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Violence against Children

Children’s rights are often abused.  These two young boys in New Delhi, India. © UN photo/ Jean Pierre LaffontThe United Nations General Assembly in November 2007 established the post of Special Representative of the Secretary-General on violence against children.

The resolution encourages the Office of the High Commissioner for Human Rights (OHCHR), the United Nations Children's Fund (UNICEF), the World Health Organization (WHO) and the International Labour Organization (ILO) to cooperate with and support the Special Representative.

Much of the violence against children, including physical violence, psychological violence, discrimination, neglect and maltreatment, remains hidden and is often socially approved. Although the consequences may vary according to the nature and severity of the violence inflicted, the short- and long-term repercussions for children are very often grave and damaging. The physical, emotional and psychological scars of violence can have severe implications for a child's development, health and ability to learn.

These are some of the conclusions of the United Nations Secretary-General's Study on Violence against Children presented to the General Assembly in 2006. The study provided for the first time a comprehensive global view of the range and scale of violence against children. Independent Expert Professor Paulo Sérgio Pinheiro led the Study, in collaboration with OHCHR, UNICEF, and WHO. Since 2001, when the Secretary-General was requested by the General Assembly to conduct an in-depth study on the question of violence against children, OHCHR, along with other UN agencies, has made an advocacy effort to bring this issue to the general public's attention .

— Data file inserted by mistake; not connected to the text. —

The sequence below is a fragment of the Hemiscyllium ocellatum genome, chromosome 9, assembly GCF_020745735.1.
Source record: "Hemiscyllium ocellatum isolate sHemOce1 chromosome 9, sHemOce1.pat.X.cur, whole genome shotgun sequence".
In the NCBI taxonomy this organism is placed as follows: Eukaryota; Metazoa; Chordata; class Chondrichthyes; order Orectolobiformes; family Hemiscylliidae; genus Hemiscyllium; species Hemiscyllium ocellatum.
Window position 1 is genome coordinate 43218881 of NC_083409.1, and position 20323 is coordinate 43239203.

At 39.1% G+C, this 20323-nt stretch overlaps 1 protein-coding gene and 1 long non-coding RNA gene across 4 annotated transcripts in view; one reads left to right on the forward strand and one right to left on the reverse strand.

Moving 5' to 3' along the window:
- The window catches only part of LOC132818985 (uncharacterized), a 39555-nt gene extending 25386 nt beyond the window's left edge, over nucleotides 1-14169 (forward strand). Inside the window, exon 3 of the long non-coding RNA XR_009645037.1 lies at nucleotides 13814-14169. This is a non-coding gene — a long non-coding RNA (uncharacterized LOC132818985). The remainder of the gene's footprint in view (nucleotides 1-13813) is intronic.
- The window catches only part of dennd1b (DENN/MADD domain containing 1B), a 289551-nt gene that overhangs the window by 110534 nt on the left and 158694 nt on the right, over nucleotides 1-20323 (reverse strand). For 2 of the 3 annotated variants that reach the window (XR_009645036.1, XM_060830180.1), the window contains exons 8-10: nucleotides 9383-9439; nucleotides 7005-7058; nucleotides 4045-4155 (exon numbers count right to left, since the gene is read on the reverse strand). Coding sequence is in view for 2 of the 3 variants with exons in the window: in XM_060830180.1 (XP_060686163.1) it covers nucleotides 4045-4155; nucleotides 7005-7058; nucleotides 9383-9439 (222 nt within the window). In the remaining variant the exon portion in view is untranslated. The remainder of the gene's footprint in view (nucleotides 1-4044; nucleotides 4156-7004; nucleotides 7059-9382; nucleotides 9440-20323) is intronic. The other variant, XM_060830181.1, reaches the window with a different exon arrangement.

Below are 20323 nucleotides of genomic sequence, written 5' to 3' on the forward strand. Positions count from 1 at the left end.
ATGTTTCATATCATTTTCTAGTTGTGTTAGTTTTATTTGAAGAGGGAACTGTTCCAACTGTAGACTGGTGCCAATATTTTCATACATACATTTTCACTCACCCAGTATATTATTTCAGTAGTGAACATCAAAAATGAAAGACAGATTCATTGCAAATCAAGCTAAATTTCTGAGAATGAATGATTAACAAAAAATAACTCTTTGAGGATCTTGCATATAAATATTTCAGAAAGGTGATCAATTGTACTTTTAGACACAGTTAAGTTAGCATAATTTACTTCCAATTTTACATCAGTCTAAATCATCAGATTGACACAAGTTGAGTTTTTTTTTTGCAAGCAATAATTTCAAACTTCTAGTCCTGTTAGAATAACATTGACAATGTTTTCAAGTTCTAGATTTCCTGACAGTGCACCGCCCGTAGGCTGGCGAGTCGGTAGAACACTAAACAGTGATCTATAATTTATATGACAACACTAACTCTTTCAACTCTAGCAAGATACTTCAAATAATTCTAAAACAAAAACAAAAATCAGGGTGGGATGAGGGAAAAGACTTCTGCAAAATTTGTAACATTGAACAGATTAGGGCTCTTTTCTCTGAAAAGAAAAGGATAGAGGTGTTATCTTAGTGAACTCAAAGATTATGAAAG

The Study, which combines human rights, public health and child protection perspectives, focuses on five ‘settings' where violence occurs: the home and family, schools and educational settings, institutions (care and judicial), the workplace, and the community.

Extreme violence against children may hit the headlines but the Study concludes that for many children violence is routine, a part of their daily reality.

"Violence against children is a violation of their human rights, a disturbing reality of our societies,” says Louise Arbour, United Nations High Commissioner for Human Rights. “It can never be justified whether for disciplinary reasons or cultural tradition. No such thing as a ‘reasonable' level of violence is acceptable . Legalized violence against children in one context risks tolerance of violence against children generally.”

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